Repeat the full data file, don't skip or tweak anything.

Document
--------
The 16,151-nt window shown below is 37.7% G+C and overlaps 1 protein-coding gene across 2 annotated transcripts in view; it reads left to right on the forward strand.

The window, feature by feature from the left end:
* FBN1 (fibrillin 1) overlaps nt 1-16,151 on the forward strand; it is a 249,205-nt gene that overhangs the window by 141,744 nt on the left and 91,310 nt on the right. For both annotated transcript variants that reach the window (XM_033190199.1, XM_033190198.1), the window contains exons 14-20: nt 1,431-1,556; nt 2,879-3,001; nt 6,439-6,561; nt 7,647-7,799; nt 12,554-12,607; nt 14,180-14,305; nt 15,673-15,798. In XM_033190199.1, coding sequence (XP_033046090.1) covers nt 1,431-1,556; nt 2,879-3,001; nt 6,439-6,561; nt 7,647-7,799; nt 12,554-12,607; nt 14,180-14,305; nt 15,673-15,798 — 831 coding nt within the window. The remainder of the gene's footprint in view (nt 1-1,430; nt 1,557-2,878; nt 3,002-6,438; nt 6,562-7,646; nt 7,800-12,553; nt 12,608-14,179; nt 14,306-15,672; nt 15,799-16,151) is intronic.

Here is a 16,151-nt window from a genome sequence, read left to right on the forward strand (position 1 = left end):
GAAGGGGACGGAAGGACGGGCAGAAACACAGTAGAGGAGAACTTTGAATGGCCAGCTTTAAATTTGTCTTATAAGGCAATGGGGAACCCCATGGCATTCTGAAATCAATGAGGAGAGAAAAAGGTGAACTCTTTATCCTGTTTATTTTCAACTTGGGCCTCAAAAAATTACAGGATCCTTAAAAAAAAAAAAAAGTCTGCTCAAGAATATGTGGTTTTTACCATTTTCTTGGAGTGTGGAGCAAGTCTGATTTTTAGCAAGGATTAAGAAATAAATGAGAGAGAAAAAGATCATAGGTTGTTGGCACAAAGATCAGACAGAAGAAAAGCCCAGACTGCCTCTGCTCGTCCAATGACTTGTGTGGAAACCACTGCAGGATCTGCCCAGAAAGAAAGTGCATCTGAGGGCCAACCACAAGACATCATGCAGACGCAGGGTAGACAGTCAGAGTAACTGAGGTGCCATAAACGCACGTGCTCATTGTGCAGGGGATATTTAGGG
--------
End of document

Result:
The 16,151-nt window shown below is 37.7% G+C and overlaps 1 protein-coding gene across 2 annotated transcripts in view; it reads left to right on the forward strand.

The window, feature by feature from the left end:
* FBN1 (fibrillin 1) overlaps nt 1-16,151 on the forward strand; it is a 249,205-nt gene that overhangs the window by 141,744 nt on the left and 91,310 nt on the right. For both annotated transcript variants that reach the window (XM_033190199.1, XM_033190198.1), the window contains exons 14-20: nt 1,431-1,556; nt 2,879-3,001; nt 6,439-6,561; nt 7,647-7,799; nt 12,554-12,607; nt 14,180-14,305; nt 15,673-15,798. In XM_033190199.1, coding sequence (XP_033046090.1) covers nt 1,431-1,556; nt 2,879-3,001; nt 6,439-6,561; nt 7,647-7,799; nt 12,554-12,607; nt 14,180-14,305; nt 15,673-15,798 — 831 coding nt within the window. The remainder of the gene's footprint in view (nt 1-1,430; nt 1,557-2,878; nt 3,002-6,438; nt 6,562-7,646; nt 7,800-12,553; nt 12,608-14,179; nt 14,306-15,672; nt 15,799-16,151) is intronic.

Here is a 16,151-nt window from a genome sequence, read left to right on the forward strand (position 1 = left end):
GAAGGGGACGGAAGGACGGGCAGAAACACAGTAGAGGAGAACTTTGAATGGCCAGCTTTAAATTTGTCTTATAAGGCAATGGGGAACCCCATGGCATTCTGAAATCAATGAGGAGAGAAAAAGGTGAACTCTTTATCCTGTTTATTTTCAACTTGGGCCTCAAAAAATTACAGGATCCTTAAAAAAAAAAAAAAGTCTGCTCAAGAATATGTGGTTTTTACCATTTTCTTGGAGTGTGGAGCAAGTCTGATTTTTAGCAAGGATTAAGAAATAAATGAGAGAGAAAAAGATCATAGGTTGTTGGCACAAAGATCAGACAGAAGAAAAGCCCAGACTGCCTCTGCTCGTCCAATGACTTGTGTGGAAACCACTGCAGGATCTGCCCAGAAAGAAAGTGCATCTGAGGGCCAACCACAAGACATCATGCAGACGCAGGGTAGACAGTCAGAGTAACTGAGGTGCCATAAACGCACGTGCTCATTGTGCAGGGGATATTTAGGG